Latin America ranks highest in the world in terms of consumers who believe it 'extremely or very important' companies implement programs to improve the environment, with 94% citing so. This compares to just 69% in North America and 68% in Europe, according to The Conference Board's Global Consumer Confidence Survey, conducted in partnership with Nielsen in Q2 2017.
Fabiola de la Portilla, management director of Thought Leadership & Knowledge Latin America at Nielsen, said the need for sustainable commitments in the region would become “the next FMCG revolution”.
“Sustainability is becoming the new demand of consumers and governments, and the fast-moving-consumer-good companies which want to survive in the future should consider pro-environment actions and product claims,” De la Portilla told NutraIngredients-LATAM.
Be 'proactive' and 'prepared'
Industry, she said, had to be “proactive” and “prepared”, particularly as governments mounted pressure to be fully accountable and transparent.
Transparency on ingredients, procedures and labeling, for example, would be paramount, as would a shift towards natural, simple ingredients and environmentally-friendly processes and products, she said.
Across Latin America, Nielsen data indicated 74% of consumers felt more positive about companies that were transparent with where and how products were made, and in Mexico and Peru this percentage was even higher at 76% and 75%, respectively.
In addition, 75% read labels carefully for nutrition content and 62% were willing to pay more for food and drinks without undesirable ingredients.
“Latin American consumers want transparency and choice to make better food and beverage decisions,” De la Portilla said. “...Health and wellness continue to remain number one priority, hence they will be even more willing to pay for products that help them take care of their health and their environment.”
And with 80% of consumers in the region “actively making dietary choices to help prevent certain health conditions”, including obesity, diabetes, high cholesterol and hypertension, she said product reformulation with the aim of becoming “leaders in proven functional foods” was increasingly relevant.
She said it would also be important companies enriched the overall consumer experience and connection around a product's health and environmental attributes, remaining honest at all times.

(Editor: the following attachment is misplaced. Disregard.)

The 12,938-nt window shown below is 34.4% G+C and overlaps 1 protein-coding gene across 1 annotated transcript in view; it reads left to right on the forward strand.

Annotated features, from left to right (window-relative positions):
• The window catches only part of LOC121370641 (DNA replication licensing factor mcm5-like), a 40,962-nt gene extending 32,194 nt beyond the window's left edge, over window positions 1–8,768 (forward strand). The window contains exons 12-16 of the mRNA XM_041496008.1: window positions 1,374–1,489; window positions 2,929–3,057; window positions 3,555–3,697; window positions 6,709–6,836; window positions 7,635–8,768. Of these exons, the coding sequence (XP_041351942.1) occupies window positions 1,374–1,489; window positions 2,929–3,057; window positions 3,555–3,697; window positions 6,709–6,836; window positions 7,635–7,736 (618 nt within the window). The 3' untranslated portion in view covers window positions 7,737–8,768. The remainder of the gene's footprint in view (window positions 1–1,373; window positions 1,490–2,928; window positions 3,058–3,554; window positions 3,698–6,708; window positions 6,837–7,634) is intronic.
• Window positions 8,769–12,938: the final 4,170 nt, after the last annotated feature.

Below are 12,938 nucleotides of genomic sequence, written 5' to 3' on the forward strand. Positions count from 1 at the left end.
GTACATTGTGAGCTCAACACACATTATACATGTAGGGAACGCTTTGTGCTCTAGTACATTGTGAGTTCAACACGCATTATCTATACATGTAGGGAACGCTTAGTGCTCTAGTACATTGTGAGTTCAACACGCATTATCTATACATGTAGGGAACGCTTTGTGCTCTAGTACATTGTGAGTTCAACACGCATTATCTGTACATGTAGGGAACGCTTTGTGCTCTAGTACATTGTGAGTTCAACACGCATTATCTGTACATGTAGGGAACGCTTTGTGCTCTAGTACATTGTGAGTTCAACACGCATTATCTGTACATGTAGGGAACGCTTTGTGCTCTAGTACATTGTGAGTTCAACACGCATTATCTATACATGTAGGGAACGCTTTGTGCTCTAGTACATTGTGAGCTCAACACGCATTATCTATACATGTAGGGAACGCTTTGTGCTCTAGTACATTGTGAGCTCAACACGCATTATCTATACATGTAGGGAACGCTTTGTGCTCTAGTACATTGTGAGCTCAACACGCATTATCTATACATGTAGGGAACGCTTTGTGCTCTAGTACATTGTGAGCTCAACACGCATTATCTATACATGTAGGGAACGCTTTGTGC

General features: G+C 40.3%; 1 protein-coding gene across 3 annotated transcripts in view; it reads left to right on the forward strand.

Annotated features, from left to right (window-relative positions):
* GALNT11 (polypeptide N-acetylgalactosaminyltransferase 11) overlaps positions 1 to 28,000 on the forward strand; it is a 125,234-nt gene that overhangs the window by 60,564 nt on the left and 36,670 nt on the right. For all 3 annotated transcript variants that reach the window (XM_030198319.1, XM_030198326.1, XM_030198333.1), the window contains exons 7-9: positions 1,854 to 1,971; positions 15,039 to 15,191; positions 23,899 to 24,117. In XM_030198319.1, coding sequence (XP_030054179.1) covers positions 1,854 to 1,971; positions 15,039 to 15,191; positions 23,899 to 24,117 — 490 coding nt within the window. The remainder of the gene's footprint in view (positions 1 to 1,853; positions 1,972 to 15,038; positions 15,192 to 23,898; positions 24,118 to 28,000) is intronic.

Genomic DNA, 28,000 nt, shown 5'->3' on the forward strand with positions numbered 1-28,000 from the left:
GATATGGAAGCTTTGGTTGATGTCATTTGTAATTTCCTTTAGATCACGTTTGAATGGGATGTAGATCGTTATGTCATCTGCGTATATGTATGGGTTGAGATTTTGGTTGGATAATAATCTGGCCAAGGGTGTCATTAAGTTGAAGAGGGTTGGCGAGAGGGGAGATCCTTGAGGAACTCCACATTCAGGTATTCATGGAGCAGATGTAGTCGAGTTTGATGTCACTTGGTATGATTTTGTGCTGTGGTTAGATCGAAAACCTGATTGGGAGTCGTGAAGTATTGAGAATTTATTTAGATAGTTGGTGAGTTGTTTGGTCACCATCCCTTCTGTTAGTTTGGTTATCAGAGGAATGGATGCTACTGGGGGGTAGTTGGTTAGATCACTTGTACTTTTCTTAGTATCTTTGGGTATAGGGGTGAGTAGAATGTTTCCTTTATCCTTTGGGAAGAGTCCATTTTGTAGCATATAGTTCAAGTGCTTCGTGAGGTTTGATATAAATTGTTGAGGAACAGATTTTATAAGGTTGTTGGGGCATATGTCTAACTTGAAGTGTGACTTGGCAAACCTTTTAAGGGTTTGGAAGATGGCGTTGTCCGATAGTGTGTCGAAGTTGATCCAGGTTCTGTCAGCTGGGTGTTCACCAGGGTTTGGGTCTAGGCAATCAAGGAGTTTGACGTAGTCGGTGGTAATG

“Consumers will favor companies which have a strong contribution to their health or environment, but companies should be careful of being authentic – stand behind claims,” she said.
A price to pay?
De le Portilla said, importantly, consumers across LATAM were “highly willing” to pay more for products that prioritized health and the environment.
Across the region, 42% said they were highly willing to pay more for those containing environmentally friendly/sustainable materials or organic/all-natural ingredients and 34% would pay a premium for products with social responsibility claims.
These percentages were even higher in Colombia and Costa Rica, with 44% of Colombian consumers willing to pay a premium on products delivering social responsibility claims; 64% for products containing environmentally-friendly or sustainable materials; and 58% on products with organic or all-natural ingredients. In Costa Rica, 42% of consumers would pay a premium for products with social responsibility claims; 46% for products with environmentally-friendly or sustainable materials; and 48% for products made with organic or all-natural ingredients.
Across LATAM, environmental concerns and related shopping behavior were strongest in Colombia, according to Nielsen, with just over one-third of consumers willing to give up a variety or range in order to buy environmentally-friendly products and 60% willing to give up a brand.